What an absolute disappointment.

The story opens on a cityscape, and key colored points lead the viewer to clicking into the apartment of Red Riding Hood and her mother. We know the story, the mother hands Red a basket and Red exits the apartment and the city. She walks down a wooded path and we see what totally looks like a raccoon following her but I guess it is supposed to be a wolf. We then see the wolf ride up to Red in all his grey-haired-skater-boy glory on a razor scooter (yes, really). He licks his lips at her and then scoots away, and Red wanders off the path to pick wildflowers and falls asleep.

The most interesting part of the entire piece happens in a separate pop-up while Red is sleeping in the flowers, and it seems to only come up on the first play-through, because I have been unable to make it appear in subsequent viewings. A small pop up window, titled “My Secret is My Mind” appears and displays the “password protected” (we are given the password) diary of what I can only assume is the wolf. We get insight into his disturbed mind, seeing his obsession with Red, and his desire to either own or kill her. We also get the sense that he is significantly older than the girl, as the first page reads “you make me feel like I am young again you make me feel like I am home again HOW EVER FAR AWAY I will always love you however long I stay”. There are also references to Satan, possible demonic possession, and the “wolf” persona being an aspect of the man that he cannot control.

After perusing the wolf’s diary, you are prompted to wake up Red. We watch as the wolf enters Red’s Grandmother’s house, and sees the Grandmother sitting up in bed. We then return to Red, watch her enter the house and see her gaze upon a darken bed which we see has the wolf lying in it. The scene then quickly changes to a side view of Red laying in the bed with a swollen stomach, and if you hover over the stomach you can see a tiny naked version of the wolf swirling around in there. The wolf then enters the room with a gun and holds it to Red’s temple, and then the game ends.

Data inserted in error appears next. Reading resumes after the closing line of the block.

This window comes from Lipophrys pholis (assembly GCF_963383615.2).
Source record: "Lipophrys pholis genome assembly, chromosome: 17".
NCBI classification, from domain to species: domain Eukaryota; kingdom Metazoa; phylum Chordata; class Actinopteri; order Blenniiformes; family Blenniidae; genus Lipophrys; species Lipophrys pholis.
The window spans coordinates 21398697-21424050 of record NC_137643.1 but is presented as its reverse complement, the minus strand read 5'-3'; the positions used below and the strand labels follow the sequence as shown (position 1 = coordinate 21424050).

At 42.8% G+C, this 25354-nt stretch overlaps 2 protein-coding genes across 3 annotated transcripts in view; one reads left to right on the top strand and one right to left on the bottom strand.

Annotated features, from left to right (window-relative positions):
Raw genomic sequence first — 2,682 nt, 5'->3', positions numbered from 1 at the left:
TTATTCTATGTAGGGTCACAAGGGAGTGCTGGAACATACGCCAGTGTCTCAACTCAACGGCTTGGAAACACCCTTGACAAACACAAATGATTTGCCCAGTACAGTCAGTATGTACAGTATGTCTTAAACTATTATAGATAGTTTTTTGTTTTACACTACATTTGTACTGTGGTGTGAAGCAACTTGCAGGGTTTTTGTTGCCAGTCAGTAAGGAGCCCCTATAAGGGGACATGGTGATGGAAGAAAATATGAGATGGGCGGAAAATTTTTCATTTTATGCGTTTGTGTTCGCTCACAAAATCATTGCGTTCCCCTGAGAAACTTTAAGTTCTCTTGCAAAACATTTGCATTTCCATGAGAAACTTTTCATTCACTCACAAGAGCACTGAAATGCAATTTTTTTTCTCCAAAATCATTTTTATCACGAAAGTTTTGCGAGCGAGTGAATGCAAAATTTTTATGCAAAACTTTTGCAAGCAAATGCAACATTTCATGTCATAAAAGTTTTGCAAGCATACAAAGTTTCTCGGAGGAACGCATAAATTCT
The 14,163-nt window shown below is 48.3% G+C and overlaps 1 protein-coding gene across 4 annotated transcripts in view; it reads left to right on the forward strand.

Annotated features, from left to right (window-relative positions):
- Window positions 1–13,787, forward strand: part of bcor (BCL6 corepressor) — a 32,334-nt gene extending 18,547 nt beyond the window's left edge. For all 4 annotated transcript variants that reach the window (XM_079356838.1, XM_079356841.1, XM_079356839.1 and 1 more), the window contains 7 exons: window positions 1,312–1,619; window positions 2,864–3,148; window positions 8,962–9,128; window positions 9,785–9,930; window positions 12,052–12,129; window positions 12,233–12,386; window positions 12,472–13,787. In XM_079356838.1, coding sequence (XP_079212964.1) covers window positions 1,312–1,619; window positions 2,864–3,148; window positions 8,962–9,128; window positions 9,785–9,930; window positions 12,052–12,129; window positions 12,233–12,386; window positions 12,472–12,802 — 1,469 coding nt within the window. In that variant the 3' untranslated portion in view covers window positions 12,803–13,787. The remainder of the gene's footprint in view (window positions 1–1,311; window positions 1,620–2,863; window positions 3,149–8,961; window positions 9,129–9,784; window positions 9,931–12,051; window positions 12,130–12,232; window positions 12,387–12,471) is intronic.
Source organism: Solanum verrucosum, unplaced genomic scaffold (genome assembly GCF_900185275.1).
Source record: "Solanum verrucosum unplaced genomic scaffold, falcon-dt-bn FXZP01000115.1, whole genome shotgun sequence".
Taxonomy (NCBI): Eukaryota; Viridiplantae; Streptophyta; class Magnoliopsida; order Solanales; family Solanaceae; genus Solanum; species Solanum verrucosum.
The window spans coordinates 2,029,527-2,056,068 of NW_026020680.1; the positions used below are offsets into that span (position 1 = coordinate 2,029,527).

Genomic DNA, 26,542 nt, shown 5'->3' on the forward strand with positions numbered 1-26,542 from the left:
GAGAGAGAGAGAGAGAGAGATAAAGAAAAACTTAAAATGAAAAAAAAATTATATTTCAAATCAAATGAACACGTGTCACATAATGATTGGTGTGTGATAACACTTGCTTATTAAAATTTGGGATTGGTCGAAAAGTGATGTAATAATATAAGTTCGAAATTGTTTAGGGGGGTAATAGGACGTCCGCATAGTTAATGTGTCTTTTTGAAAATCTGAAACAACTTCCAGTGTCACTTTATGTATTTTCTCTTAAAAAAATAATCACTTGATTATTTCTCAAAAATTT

I would have thoroughly enjoyed this piece if only the visuals weren’t so god awful. The entire animation looks like something a 14 year old drew and posted on Deviantart circa 2005.  I mean, really, the quality of the visuals here is almost offensive. As someone who does freelance digital art, I can say with certainty that whoever drew this either only spent about an hour and a half on the whole thing, or had never tried drawing on the computer in their life before the moment they went into MS Paint and threw this together. Majority of my time at Pitt has been spent driving the point that when it comes to literature, the visuals are just as important as what is written, and this piece just proves my point. Leishman thanks Angela Carter in her credits, apparently inspired by Carter’s modernized, sexually charged adaptions of fairy tales. I have always been a fan of Carter, and part of what makes her stories work is the way her stories are presented like pieces of Gothic literature. There is a sense of sophistication that adds to the grotesqueness of her narrative. Leishman’s adaption of Red Riding Hood relies far more on visuals than it does on text, and because the animation accompanying her story is so juvenile it makes her whole story seem like something an edgy 14 year old dreamed up in their emo phase after reading Twilight.